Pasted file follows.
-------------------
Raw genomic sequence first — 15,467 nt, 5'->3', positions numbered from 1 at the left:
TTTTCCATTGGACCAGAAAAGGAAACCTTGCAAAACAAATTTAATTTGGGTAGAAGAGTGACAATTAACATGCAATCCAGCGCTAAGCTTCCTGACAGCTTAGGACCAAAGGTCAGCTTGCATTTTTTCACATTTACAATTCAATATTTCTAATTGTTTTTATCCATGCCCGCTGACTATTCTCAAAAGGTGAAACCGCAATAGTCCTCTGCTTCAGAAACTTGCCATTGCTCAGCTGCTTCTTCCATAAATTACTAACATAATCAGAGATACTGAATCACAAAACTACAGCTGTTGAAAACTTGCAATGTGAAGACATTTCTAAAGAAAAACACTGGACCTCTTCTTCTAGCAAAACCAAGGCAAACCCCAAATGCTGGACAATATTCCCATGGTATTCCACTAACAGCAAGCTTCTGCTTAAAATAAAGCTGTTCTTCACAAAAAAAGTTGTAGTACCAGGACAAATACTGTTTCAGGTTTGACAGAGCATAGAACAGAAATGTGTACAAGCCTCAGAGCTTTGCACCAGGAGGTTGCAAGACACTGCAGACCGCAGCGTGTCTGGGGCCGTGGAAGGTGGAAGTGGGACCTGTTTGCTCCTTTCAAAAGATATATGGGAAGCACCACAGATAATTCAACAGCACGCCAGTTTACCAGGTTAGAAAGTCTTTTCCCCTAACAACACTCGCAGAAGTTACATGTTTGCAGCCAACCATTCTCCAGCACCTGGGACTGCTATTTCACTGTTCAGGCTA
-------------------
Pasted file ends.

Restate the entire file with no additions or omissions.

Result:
Raw genomic sequence first — 15,467 nt, 5'->3', positions numbered from 1 at the left:
TTTTCCATTGGACCAGAAAAGGAAACCTTGCAAAACAAATTTAATTTGGGTAGAAGAGTGACAATTAACATGCAATCCAGCGCTAAGCTTCCTGACAGCTTAGGACCAAAGGTCAGCTTGCATTTTTTCACATTTACAATTCAATATTTCTAATTGTTTTTATCCATGCCCGCTGACTATTCTCAAAAGGTGAAACCGCAATAGTCCTCTGCTTCAGAAACTTGCCATTGCTCAGCTGCTTCTTCCATAAATTACTAACATAATCAGAGATACTGAATCACAAAACTACAGCTGTTGAAAACTTGCAATGTGAAGACATTTCTAAAGAAAAACACTGGACCTCTTCTTCTAGCAAAACCAAGGCAAACCCCAAATGCTGGACAATATTCCCATGGTATTCCACTAACAGCAAGCTTCTGCTTAAAATAAAGCTGTTCTTCACAAAAAAAGTTGTAGTACCAGGACAAATACTGTTTCAGGTTTGACAGAGCATAGAACAGAAATGTGTACAAGCCTCAGAGCTTTGCACCAGGAGGTTGCAAGACACTGCAGACCGCAGCGTGTCTGGGGCCGTGGAAGGTGGAAGTGGGACCTGTTTGCTCCTTTCAAAAGATATATGGGAAGCACCACAGATAATTCAACAGCACGCCAGTTTACCAGGTTAGAAAGTCTTTTCCCCTAACAACACTCGCAGAAGTTACATGTTTGCAGCCAACCATTCTCCAGCACCTGGGACTGCTATTTCACTGTTCAGGCTA